Posted on: April 29, 2020 Posted by: Hira Anwar Comments: 0

Hammad Bilal and Jibran Sharif | A collaboration between the Italian Embassy and Dramaline | 

“It made little sense to me; what?”
These were Saad Ali’s ‘22 words as we exited the source of his confusion, a performance of ‘Commedia dell’Arte’ presented by Dramaline and the Italian Embassy.

Taking place on Saturday, the 2nd of November, in B3 of SDSB, this performance was put together by two Italian artists, Mr. Marco Luly and Mr. Carlo Bosso. In the presence of the Italian ambassador to Pakistan, Stefano Pontecorvo, the two artists, in addition to Vajdaan Shah from NAPA Karachi and amateur artists from Dramaline, performed scenes which introduced the audience to the world of Commedia dell’Arte.

The event began with an introductory scene where Luly, along with a cast that included Dramaline members Ahmed Rathore, Sundus Noor Aslam, Maha Bukhari, Usama Saqib, Abdullah Haroon, Noor Hayat, Ahmed Mehmood, and Chouhan Ali Haider, explained the basics of Commedia dell’Arte via their enthusiastic performances. 

As explained by cast member, Maroof Taj ’22: “The special aspect of Commedia dell’Arte is the use of masks. As far as I understand, unlike our local theatre, you perform a mask. And masks don’t tell backstories, they just are.” This was clear in the performances of the actors. While not all actors wore masks, the masked ones were treated the same as the others. Taj further explained this by saying: “The audience knows we are performing, and we know that the audience is present”. This was evident in the scenes performed, when the performances oozed off-stage, as the cast interacted with unsuspecting audience members. In this breaking of conventional boundaries between actors and audiences, the characters showed to us that actors are more than effigies. Reimagining the entire auditorium as their stage, these acts liberated a kind of shadow in us whose existence unsettled, mollified, intrigued or even confused members in the audience who perhaps weren’t aware of this existence in the first place.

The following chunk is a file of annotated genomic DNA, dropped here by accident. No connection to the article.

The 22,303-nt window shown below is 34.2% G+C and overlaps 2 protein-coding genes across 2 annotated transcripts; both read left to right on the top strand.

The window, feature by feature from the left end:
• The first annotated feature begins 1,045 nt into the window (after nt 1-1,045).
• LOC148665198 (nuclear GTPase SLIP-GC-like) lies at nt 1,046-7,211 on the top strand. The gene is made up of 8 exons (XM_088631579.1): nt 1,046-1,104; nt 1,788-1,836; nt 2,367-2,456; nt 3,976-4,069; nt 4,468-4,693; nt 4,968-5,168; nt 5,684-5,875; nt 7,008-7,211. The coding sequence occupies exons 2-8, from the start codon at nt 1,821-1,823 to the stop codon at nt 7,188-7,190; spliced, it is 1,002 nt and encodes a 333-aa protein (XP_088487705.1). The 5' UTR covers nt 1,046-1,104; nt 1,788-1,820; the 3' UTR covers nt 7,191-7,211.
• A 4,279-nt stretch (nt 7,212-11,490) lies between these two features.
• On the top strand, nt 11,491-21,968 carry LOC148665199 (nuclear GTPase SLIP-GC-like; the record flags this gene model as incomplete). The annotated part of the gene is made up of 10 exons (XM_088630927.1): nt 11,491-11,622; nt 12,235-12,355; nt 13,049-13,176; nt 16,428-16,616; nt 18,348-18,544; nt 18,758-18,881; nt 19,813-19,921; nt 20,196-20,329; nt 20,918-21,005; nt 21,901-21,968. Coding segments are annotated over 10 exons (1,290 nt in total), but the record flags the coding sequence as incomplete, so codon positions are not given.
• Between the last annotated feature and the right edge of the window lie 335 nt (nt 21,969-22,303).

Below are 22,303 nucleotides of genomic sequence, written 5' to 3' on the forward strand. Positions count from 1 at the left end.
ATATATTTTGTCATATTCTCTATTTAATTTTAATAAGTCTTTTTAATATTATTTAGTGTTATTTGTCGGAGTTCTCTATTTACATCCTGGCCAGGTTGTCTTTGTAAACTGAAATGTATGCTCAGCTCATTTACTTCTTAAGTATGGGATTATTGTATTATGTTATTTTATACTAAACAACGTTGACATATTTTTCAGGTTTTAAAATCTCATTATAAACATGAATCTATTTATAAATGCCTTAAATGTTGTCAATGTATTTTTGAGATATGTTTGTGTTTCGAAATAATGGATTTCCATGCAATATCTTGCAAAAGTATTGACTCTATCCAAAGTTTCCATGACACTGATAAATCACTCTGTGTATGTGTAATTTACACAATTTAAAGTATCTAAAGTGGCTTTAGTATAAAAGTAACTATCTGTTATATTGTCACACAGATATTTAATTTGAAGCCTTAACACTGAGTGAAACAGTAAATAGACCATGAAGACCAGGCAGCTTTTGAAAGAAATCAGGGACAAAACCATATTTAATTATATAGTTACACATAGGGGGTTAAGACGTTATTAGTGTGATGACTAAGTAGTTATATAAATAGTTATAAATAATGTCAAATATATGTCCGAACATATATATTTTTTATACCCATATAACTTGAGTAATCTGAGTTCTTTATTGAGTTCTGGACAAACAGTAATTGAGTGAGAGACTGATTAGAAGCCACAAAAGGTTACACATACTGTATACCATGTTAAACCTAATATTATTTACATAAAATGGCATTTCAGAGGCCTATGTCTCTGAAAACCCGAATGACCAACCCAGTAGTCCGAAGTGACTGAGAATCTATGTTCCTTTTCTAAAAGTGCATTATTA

For Ali ’22, this epiphany was less profound. From impelling him to fall into a sleep, to letting others like Mubashir Shakeel ’20 see with attentive eyes, to awakening me to look about as in a dream with eyes that see masks all around them, Commedia turned all ours’ gazes inward. 

Basing itself off the family drama, ‘The Servant of Two Masters’ by Carlo Goldoni, a few scenes were also performed in Italian. Despite the obvious language barrier, the barrier-breaking nature of Commedia meant that the audience were able to see the comedy in the scene regardless. As the President of Dramaline, Hamza Asad ‘20 put it: “Theater does not have any boundaries. It doesn’t have any single religion, region, or ethnicity. Theater is cultural exchange.” In addition to the scene in Italian, a solo piece was also performed in Urdu by Vajdaan Shah, which further emphasized this exchange through the medium of theatre.

As the audience sat either enthralled or confused by the performance, a new life was being given on stage, interspersed with a speech by the Ambassador on Civilization and Culture. There was a strange correlation between life and death, between convention and innovation which justified to Taj ’22 that art is not made to tyrannize but to tally with life: “Italian theater is very different and demands a lot of energy. Two days since the performance and I still feel the pain in my bones.” 

The event concluded with the Italian Ambassador being presented with a bouquet, which he immediately gave to the actors, declaring “I think they deserve this more.” and fittingly so. This play, whether one reviled it or adored it, unified the audience in breaking from a fossilised idea of a shadowless theater. Having seen our doubles performing amongst us, wearing masks, we were tempted to see nothing but emptiness where the stage was full, senselessness where the actors were only playing us. 

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